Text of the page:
Kyoto—Japan’s former capital city for more than a millennium—is one of the oldest cities in the country that has a rich culture and deeply entrenched traditions. Loved by tourists and locals alike, the city has managed to seamlessly combine modernity with ancient traditions. What’s even more interesting about Kyoto is that its unique culture can be seen in… the signs! Signs and logos of convenience stores, restaurants, and coffee shops have been altered and re-colored to fit the unique vibe of Kyoto. Scroll down below to find out more!

As it turns out, the city of Kyoto, Japan has strict rules for city planning

Image credits: Victor Gusukuma

The city of Kyoto is planned so as to preserve its historical scenery. For this reason, in 2007, the Miyako Landscape Guidelines were created that set strict rules and regulations regarding the height, color, and design of buildings, including even their outdoor advertisements. The set of rules basically prevent buildings, signs, etc. from clashing with the original image of Kyoto and its rich heritage.

Image credits: Victor Gusukuma

In the city, the logos and signs of businesses must be adapted to fit the original scenery

Image credits: Victor Gusukuma

Tsunagu Japan has outlined some of the regulations for the city: “Roof tiles are to be silver-colored,” “Metal sheets other than copper sheets must be dark gray or black with no gloss,” and, “Walls with R hues [on the Munsell system] may not exceed 6 in value.” This the reason why logos of businesses and enterprises look slightly different in Kyoto than elsewhere in the world.

Image credits: Victor Gusukuma

The strict guidelines were enforced back in 2007

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One of the world’s most popular fast food chains—McDonald’s—is known for its yellow letter M on a red background. In Kyoto, however, while the logo is yellow, the overall design is sepia-colored and blends in with the rest of the surrounding buildings. Like most stores in the city, McDonald’s used a brown color for the background in order to maintain Kyoto’s overall style.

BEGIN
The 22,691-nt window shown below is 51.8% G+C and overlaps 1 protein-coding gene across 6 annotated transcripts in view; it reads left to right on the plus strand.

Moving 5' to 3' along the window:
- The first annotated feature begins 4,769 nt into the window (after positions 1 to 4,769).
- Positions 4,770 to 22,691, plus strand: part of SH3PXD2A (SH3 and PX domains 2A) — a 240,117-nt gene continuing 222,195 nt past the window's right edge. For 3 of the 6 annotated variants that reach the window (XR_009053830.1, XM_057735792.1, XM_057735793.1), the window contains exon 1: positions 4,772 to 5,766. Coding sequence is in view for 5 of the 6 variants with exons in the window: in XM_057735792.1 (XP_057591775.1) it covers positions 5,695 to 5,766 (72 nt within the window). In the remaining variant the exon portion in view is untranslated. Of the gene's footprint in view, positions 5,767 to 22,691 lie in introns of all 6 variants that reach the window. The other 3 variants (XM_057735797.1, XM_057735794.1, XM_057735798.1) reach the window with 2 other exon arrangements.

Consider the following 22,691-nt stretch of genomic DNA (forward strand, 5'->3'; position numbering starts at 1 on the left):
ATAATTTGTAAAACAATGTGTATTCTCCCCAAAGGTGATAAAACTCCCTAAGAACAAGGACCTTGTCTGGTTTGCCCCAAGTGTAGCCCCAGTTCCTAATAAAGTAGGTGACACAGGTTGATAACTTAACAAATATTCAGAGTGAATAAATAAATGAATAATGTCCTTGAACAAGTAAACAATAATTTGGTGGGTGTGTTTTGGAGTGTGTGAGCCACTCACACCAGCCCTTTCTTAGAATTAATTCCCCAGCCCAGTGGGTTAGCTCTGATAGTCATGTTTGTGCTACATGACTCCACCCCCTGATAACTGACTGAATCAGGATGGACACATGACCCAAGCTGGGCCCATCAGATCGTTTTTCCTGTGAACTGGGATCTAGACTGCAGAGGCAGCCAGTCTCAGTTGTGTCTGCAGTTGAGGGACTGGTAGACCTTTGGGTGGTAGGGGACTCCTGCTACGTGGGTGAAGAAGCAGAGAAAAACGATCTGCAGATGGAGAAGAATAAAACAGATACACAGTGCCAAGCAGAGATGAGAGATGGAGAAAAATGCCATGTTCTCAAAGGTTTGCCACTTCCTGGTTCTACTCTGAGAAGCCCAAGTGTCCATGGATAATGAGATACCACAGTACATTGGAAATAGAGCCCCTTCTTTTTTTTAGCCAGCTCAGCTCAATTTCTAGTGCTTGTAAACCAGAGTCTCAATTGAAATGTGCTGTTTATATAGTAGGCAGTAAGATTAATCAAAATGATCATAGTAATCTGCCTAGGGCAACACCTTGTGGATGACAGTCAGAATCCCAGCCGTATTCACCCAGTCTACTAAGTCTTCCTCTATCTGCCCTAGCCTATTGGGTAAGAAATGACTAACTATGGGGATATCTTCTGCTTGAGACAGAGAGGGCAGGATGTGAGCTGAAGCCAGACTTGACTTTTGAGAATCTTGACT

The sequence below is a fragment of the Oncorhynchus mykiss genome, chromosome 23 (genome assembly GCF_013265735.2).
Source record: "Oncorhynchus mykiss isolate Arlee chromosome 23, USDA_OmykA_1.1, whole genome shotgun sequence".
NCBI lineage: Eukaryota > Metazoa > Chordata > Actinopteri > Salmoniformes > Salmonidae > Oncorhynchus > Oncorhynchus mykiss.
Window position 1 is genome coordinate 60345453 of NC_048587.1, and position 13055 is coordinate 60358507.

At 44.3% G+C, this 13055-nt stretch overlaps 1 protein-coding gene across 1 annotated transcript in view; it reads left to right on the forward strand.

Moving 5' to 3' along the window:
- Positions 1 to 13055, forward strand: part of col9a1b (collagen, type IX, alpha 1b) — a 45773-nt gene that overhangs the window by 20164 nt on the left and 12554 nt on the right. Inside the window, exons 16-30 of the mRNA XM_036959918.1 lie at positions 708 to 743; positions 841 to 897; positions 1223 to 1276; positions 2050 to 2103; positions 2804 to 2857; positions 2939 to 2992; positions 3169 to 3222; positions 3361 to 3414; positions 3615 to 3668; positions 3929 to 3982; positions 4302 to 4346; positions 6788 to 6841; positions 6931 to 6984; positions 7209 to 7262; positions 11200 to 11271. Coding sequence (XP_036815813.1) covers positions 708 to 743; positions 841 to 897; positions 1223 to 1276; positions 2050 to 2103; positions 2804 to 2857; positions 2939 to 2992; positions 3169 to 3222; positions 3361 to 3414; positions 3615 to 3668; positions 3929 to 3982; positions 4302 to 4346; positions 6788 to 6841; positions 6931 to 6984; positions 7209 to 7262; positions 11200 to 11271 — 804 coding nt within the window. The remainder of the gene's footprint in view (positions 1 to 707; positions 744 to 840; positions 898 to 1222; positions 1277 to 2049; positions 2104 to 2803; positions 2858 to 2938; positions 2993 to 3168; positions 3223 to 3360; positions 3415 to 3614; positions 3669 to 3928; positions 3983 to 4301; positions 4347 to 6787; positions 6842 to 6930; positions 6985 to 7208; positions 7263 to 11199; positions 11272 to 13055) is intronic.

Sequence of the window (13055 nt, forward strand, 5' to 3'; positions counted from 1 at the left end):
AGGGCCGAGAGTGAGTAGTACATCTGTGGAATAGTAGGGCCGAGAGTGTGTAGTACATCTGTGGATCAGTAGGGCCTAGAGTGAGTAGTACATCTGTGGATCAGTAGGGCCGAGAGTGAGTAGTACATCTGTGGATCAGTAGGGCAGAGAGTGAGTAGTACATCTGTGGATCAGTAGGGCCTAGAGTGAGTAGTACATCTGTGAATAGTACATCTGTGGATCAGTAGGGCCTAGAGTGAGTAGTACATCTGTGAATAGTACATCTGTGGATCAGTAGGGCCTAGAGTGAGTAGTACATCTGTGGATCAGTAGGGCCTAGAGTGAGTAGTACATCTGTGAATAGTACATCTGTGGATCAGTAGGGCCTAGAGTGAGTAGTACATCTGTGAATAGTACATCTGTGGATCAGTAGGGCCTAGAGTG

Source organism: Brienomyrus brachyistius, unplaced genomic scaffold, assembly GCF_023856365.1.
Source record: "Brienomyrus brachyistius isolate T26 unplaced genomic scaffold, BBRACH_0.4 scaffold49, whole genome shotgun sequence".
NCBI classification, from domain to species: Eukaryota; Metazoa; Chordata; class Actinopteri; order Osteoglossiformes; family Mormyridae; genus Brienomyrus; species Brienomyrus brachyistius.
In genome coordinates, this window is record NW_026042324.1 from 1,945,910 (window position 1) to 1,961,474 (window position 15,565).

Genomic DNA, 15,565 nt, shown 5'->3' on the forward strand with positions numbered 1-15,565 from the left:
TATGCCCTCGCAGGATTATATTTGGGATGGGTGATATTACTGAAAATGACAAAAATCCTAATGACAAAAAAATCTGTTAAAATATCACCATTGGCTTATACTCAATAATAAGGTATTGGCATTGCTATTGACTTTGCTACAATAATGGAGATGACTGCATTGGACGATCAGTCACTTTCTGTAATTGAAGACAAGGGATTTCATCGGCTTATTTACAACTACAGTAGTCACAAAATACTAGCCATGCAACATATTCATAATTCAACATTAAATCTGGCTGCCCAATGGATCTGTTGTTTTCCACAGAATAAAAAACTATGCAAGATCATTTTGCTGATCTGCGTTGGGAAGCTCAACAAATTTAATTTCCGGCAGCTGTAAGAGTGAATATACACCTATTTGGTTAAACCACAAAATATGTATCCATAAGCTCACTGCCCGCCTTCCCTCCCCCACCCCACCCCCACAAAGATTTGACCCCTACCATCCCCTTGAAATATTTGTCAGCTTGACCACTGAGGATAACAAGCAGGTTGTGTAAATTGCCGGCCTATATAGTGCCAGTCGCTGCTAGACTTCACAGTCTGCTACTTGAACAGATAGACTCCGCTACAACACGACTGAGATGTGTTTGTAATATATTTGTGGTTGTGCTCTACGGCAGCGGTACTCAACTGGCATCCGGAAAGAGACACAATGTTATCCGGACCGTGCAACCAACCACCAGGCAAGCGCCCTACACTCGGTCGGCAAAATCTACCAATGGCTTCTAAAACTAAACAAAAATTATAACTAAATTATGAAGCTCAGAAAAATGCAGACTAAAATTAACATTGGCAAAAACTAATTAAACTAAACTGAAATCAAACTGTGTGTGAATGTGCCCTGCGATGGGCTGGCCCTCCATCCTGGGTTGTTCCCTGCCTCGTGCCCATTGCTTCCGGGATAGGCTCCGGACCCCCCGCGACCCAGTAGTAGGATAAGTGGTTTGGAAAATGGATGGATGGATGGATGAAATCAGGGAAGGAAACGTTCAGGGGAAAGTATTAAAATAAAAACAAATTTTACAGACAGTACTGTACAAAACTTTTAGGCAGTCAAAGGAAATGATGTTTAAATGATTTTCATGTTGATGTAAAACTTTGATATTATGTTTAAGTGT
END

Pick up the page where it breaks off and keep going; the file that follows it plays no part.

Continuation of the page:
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They usually involve changing the colors of the logos

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Lawson is yet another majorly popular convenience store in Japan that recently branched out to Indonesia, China, the Philippines, and Thailand. The original design of the store features light blue and pink colors. In Kyoto, the logo design is toned down, and the light blue color is used only as an accent.

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Global as well as local brands have to adapt to the city’s brownish color scheme

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Starbucks—which is known for its white and green-colored logo—also altered its sign in Kyoto to blend in with traditional Kyoto-style houses. Same goes for 7-Eleven, a chain of convenience stores with 20,000 branches in Japan and 60,000 worldwide. All around the world, it has a bright logo with orange, red, and green stripes. In Kyoto, the logo features a calm combination of brown and white. Tsunagu Japan writes that while some branches have maintained the original colorful logo, they made the white stripes transparent to make them blend in more with the surroundings.

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In order to maintain the harmonious scenery of the ancient Japanese city

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Japanese clothing brand Uniqlo, which is known for its affordable yet high-quality clothes, has over 2,000 branches all around the world. Its logo features white text in a square bright red logo. Some branches of the store in Kyoto have framed the logo with a white border to make it look more elegant.

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However, not only buildings are painted brown

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However, the style guidelines are applied not only to buildings. In Kyoto, vending machines, street cones, mailboxes, and telephone booths are dyed in a brown-ish color to fit the overall chic vibe of the city.

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But also the city’s mailboxes, street cones, and telephone booths

Image credits: buraburakyoto

Image credits: buraburakyoto

Have you ever been to Kyoto? Did you notice the city’s color scheme? Share in the comments down below!

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